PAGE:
In 1982, Atari Inc. released a port of Namco's hit arcade game Pac-Man for its Atari 2600 video game console. Like the original arcade version, the player controls the titular character with a joystick. The object is to traverse a maze, consuming all the wafers within while avoiding four ghosts.
The game was programmed by Tod Frye, who was given a limited time frame by Atari to complete the project. The technical differences between the Atari 2600 console and the original's arcade hardware—particularly the amount of available memory—presented several challenges to Frye. Given the popularity of the property, Atari produced 12 million units, anticipating a high number of sales.
While the port sold 7 million copies and is the best-selling Atari 2600 title as well as the best-selling home video game up until that time, it was critically panned. Critics focused on the gameplay and audio-visual differences from the arcade version. Customers returned the game in large quantities. Initially, the port boosted the video game industry's presence in retail, but has since been cited as a contributing factor to the North American video game crash of 1983. It was followed by Atari 2600 ports of Pac-Man's arcade sequels.
Pac-Man is a port of the original arcade game, which Namco released in 1980, and features similar gameplay. The player uses a joystick to navigate the round, yellow titular character, which starts each game at the center of a maze. The goal is to eat wafers scattered throughout the maze by moving Pac-Man over them while avoiding four ghosts. Each time Pac-Man comes into contact with a ghost, he dies, losing a life and reappearing at the center of the maze. When Pac-Man runs out of lives, the game ends. Four of the wafers are larger than the others and temporarily make the character invulnerable to the ghosts. During this time, Pac-Man can eat the ghosts for additional points, after which the ghosts will respawn. Extra points are also awarded when Pac-Man eats special items that occasionally appear. Once the player collects all the wafers in a stage, the level is completed and the player progress to the next level. Differences from the original include a different maze pattern and orientation. In-game items—like the wafers, vitamins, and power pills—differ from their arcade counterparts in name and appearance, but still serve the same functions.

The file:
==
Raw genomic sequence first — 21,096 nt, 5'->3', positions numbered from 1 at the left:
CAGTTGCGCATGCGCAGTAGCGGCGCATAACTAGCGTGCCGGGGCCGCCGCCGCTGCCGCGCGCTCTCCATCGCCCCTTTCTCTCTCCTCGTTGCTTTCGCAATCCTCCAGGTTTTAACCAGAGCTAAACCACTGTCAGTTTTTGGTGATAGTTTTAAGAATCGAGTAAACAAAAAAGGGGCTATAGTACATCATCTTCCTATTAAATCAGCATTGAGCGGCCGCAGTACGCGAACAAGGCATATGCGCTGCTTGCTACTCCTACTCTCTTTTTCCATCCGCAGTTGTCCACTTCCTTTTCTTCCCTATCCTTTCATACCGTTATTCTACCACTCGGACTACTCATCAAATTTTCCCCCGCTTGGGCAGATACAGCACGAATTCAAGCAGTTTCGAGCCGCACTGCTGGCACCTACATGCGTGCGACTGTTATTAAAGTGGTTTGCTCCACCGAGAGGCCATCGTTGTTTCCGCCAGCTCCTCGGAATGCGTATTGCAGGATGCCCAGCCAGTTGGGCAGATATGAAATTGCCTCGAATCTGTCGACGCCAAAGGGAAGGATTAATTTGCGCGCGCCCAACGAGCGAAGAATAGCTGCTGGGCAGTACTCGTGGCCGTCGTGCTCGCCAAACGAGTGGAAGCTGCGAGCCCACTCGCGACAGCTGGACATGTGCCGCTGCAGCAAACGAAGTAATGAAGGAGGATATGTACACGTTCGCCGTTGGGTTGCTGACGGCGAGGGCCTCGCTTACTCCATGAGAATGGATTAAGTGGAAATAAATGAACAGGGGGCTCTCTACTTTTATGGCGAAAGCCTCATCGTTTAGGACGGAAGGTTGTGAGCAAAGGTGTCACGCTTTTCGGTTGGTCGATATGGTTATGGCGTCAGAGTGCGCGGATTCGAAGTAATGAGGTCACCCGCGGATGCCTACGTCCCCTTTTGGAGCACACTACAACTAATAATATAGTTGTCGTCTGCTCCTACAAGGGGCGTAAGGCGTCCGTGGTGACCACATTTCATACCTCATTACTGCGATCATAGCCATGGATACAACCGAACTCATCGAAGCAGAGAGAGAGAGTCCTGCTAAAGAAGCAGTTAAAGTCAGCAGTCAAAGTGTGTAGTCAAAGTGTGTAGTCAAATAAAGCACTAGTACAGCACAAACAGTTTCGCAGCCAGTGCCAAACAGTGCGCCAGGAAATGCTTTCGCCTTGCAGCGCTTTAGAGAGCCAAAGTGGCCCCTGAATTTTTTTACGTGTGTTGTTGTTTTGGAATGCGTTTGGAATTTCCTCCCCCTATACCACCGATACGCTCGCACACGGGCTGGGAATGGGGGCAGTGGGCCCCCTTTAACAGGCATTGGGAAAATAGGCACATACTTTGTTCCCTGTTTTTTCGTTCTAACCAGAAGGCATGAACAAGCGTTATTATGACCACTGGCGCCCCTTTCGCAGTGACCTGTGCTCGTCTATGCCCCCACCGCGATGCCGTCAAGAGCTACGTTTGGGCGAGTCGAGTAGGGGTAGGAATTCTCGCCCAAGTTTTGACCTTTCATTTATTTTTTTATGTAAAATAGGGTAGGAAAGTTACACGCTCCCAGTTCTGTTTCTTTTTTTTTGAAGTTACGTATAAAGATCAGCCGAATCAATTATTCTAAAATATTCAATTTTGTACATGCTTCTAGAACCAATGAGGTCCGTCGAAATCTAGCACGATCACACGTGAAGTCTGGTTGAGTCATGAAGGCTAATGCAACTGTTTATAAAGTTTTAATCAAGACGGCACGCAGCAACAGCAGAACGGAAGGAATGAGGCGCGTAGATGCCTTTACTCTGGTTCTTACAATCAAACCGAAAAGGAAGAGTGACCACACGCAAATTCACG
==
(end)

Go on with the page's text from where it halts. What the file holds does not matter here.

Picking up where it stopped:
In the late 1970s, Atari acquired the rights to produce home versions of Namco's arcade games. After Pac-Man proved to be a success in the United States, Atari decided to produce a home port for its Atari 2600 console. The company believed the conversion would be simple because the arcade's success was attributed to the gameplay rather than impressive visuals. Development took around five months; the process started in late 1981 and finished in March 1982. At the time, Atari projected 10 million consoles were still actively used by video game enthusiasts. Atari decided to produce 12 million game cartridges, anticipating every Atari 2600 owner would purchase the game, while two million new customers would purchase the system to play it; management predicted sales would reach at least US$500 million.
Programming was handled by Tod Frye. The game uses a 4KB ROM cartridge, chosen for its lower manufacturing costs compared to 8KB cartridges, which had just become available at the time. After Atari acquired the rights to produce the game, Frye began work on a prototype version. The company wanted to release the prototype to capitalize on the 1981 holiday season. Development was hindered by the technical differences between the original Pac-Man's hardware and that of the Atari 2600. The original's arcade boards stored four times as much read-only memory (ROM) in addition to 2KB of both video and general random-access memory (RAM). The memory types are used to store and switch between graphical sprites. By contrast, the Atari 2600 had only 128B (1/16 of the arcade board) of general RAM and none dedicated to video. In addition, the Zilog Z80 CPU microprocessor used by the Namco Pac-Man arcade system was three times faster than the MOS 6507 CPU used by the Atari 2600.